to hold a red filter over the IR filter-goggles and look outdoors. The
view was different. The red Rosco filter seemed to remove a
that I hadn't really noticed before. The IR goggles pass lots of
for some reason they also seemed to pass some deep blue. Why would IR
filters let some blue light through? Heyyyyy... which of the Rosco
the same thing? Which filter passes a spike-spectrum of deep
blue, but it also lets through lots of IR? CONGO BLUE! Maybe our
supplier cheated. Maybe when Eaton ordered some visible-opaque,
IR-transparent plastic, they actually gave us Congo Blue plastic
with lots of extra dye added to the mix (so barely any visible blue light
would get through.)
Sure enough, when I stacked several sheets of Congo Blue filters and
stuck them in my welding goggles, they acted much the same as those Lexan
IR-pass filters. I could go out in bright sunshine and see the familiar
pink-tree, dark-sky world. A few small pieces of Congo Blue filter costs
about $0.50... which means that ANYONE can make these goggles now. No
expensive Wratten filters or exotic custom-ordered IR Lexan is
Make Your Own
- Bright sunshine or many hundreds of watts of 725nM IR floodlights
- Cheap welding goggles (w/removable filters)
(looks like these,
or maybe these )
- Sheet of "Congo Blue" filter gel (Lee #181, or Rosco #382)
costs maybe $8 for 24" sheet
- Optional: sheet of "Primary Red" filter gel (Lee #106
or Rosco #27)
Search Amazon.com for "Congo Blue"
filter material. Or try StageLightingUSA One sheet makes
LOTS of goggles.
Lee Inc. has a list of Suppliers in your state
Find yourself a pair of inexpensive welding goggles: the ones with round,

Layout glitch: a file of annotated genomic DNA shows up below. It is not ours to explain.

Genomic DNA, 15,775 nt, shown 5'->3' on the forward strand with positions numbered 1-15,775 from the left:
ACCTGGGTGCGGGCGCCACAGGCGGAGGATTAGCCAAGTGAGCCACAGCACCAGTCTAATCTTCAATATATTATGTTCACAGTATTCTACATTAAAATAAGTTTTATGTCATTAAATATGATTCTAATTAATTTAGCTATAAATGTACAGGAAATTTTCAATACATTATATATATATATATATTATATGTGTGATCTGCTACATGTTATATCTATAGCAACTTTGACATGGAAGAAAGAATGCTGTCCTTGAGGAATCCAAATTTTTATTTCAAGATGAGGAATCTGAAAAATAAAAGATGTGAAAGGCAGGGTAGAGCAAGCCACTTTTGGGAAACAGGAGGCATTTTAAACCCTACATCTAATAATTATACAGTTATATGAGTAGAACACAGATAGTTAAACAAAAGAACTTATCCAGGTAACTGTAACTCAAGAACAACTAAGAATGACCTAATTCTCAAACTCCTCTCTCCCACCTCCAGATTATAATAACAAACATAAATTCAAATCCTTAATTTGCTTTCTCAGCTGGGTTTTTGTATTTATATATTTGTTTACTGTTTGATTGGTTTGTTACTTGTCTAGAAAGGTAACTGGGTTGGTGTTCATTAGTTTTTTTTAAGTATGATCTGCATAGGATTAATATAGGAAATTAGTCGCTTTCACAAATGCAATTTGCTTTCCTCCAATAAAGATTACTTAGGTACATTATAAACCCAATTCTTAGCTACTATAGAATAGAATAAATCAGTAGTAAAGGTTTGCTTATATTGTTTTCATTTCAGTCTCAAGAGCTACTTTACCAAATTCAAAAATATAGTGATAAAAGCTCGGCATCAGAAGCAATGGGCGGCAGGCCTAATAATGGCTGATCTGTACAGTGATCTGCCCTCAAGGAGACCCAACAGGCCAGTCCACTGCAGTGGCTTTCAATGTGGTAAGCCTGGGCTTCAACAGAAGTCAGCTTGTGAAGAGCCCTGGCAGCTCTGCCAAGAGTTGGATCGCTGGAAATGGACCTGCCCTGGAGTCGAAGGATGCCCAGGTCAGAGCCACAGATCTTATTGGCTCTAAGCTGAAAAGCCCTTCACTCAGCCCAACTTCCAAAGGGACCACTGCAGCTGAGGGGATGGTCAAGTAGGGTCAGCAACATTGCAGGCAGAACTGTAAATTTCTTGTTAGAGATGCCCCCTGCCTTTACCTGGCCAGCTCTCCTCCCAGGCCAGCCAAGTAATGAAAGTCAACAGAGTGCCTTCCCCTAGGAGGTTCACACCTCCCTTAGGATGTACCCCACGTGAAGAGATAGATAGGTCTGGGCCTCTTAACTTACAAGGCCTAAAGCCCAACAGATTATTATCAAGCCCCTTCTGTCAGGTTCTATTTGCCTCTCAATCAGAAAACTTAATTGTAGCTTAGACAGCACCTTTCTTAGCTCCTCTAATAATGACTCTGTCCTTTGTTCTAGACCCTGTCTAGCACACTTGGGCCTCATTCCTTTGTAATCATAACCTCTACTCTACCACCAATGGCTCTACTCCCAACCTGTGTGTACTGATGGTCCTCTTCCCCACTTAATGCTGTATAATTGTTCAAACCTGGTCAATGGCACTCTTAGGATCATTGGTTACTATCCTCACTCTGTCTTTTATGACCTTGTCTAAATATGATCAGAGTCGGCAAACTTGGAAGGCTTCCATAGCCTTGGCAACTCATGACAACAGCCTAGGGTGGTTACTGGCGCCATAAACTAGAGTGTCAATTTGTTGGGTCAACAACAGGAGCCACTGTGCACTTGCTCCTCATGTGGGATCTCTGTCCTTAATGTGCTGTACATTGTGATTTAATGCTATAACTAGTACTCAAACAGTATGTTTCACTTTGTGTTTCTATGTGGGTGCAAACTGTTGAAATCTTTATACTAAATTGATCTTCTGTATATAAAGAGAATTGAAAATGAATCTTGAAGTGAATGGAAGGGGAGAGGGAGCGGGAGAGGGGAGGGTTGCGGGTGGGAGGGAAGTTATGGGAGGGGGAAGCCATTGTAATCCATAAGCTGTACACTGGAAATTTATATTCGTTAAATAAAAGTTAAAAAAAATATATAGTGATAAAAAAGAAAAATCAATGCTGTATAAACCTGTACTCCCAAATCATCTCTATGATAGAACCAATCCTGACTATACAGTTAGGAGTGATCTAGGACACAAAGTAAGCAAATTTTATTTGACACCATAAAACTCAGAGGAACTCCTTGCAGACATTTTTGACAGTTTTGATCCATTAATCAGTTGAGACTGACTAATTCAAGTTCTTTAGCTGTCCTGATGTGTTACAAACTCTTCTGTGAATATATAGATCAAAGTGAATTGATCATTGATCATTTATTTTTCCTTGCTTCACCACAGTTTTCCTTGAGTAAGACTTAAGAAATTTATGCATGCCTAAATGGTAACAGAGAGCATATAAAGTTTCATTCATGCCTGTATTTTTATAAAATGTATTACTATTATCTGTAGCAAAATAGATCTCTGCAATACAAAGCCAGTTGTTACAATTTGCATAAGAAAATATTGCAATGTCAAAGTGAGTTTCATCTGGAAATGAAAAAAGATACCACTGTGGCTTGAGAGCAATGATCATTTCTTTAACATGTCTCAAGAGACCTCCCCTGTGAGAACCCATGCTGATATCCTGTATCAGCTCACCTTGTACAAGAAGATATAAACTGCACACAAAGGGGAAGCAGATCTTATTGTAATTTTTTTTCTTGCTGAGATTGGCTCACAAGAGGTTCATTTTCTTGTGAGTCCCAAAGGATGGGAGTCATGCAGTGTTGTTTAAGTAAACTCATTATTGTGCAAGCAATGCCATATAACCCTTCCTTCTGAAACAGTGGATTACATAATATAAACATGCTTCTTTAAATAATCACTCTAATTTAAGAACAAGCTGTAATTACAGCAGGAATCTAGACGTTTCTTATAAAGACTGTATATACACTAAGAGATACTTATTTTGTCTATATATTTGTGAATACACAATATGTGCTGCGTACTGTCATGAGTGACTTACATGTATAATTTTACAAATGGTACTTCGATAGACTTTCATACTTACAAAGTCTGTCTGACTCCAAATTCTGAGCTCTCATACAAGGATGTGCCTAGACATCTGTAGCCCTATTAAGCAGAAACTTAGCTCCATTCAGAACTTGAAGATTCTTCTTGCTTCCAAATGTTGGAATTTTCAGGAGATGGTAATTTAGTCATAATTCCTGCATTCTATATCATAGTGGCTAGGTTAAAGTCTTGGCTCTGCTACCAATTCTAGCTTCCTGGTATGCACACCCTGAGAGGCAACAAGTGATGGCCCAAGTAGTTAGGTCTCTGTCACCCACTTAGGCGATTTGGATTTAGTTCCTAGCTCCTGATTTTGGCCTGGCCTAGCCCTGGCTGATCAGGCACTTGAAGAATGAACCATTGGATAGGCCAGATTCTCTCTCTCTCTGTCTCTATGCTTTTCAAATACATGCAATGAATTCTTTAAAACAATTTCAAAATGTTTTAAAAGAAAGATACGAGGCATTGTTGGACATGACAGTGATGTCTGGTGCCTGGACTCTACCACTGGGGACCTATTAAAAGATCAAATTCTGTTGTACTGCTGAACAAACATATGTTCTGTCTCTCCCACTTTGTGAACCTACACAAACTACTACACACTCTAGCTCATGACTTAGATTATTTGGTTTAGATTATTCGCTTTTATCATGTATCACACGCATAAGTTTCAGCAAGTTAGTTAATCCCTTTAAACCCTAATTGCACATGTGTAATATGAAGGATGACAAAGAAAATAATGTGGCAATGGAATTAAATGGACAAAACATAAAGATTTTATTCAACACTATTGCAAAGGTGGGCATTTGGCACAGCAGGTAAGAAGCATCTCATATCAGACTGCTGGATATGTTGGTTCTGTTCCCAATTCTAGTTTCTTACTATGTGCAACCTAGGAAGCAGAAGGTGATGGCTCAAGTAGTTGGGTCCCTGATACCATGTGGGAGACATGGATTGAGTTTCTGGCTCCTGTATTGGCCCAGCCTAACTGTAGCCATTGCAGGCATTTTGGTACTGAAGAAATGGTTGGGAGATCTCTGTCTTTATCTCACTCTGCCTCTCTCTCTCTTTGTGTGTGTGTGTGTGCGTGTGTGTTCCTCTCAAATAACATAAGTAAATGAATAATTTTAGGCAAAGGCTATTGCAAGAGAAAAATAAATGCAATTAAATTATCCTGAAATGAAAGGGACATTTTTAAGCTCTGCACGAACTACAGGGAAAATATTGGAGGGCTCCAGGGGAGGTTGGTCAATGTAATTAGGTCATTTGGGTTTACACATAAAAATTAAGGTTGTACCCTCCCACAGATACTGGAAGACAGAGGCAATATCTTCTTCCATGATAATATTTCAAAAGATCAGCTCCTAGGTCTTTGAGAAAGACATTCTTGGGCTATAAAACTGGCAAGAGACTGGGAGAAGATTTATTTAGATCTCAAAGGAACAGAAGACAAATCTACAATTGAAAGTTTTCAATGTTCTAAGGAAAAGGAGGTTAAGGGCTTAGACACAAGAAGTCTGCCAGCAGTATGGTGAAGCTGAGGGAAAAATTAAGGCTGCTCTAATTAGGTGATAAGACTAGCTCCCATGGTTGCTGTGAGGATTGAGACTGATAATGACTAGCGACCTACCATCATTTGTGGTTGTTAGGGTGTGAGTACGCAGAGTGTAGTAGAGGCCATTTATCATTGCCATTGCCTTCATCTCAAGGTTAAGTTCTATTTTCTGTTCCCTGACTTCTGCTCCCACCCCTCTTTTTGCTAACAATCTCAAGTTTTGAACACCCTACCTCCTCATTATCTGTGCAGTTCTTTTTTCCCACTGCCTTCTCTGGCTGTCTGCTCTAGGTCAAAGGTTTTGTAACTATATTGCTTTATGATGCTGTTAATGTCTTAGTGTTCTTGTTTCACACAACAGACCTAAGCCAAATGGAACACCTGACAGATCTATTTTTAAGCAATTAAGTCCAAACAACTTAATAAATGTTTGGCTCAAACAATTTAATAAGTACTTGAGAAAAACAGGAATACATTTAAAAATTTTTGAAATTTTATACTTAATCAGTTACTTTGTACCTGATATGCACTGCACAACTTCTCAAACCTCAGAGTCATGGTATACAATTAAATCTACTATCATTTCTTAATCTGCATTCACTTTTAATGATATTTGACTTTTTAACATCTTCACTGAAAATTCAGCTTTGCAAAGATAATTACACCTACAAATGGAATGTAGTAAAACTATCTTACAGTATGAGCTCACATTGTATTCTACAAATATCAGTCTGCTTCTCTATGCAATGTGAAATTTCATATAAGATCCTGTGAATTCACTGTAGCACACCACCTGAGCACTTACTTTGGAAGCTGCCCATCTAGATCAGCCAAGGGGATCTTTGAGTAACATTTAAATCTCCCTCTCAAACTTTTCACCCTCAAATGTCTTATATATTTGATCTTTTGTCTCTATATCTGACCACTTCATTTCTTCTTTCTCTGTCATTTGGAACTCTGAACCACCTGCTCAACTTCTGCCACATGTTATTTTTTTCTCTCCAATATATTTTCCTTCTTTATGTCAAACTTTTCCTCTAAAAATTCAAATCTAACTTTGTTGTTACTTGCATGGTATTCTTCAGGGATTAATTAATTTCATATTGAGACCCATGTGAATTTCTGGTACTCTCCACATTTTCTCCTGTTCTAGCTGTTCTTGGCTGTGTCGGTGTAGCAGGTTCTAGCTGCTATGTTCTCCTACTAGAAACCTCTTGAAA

unscrewable lenses with circular filter-disks are only $7 at my local
welding supply shop. If you wear glasses, buy the larger green version
with the removable rectangular filter-window. Buy some "Congo Blue"
theatrical filter gel, and
for later experiments get some "Primary Red" as well. (I got mine from PNTA theater supplies here in Seattle.)
Remove the dark-green filter disks from the goggles and use them as guides
to cut out twelve disks of Congo Blue filter plus two disks of Primary
Red. Stick six layers of Congo Blue into each goggle eyepiece. Don't use
the dark green disks that came with your goggles. Use only the filters
you've made. Wait for a sunny day, strap 'em on, and go for a walk
What will you see? The whole world looks blue-grey with deep red
highlights. But then you start to notice some strange things. Get away
from the buildings and look at grass, bushes, and trees. Look at
different plants with the goggles, then take them off. Many plants look
frosty-whitish-pink with the goggles, but for normal human eyes they look
green or greenish black. Sometimes you can see birds moving around deep
inside the frosty white bushes and trees, yet normal human eyes would see
nothing, just a dark green shady bush.
Look at people's clothing and skin color w/the goggles, then take them off
and look again. Many items of clothing look white in the infrared, yet
they look black or dark blue to normal eyes.
If you use Congo Blue filters alone, and don't include the Primary Red,
then the filters will let some blue light through also. This is useful,
since whenever there is too little IR light to be seen, you can still
stumble around using the remaining blue-grey visible light. Without the
Primary Red filters added, the world appears dim blue-grey, and the IR
scenery appears bright red. Place one or two Primary Red in each lens of
your goggles and this gets rid of the blue. It lets you see purely
Infrared light. I've come to enjoy the blue/IR mixture, since an all red
world is less interesting, even though it's an all-Infrared world. A dim
blue world with bright red patches is cool, since those bright red patches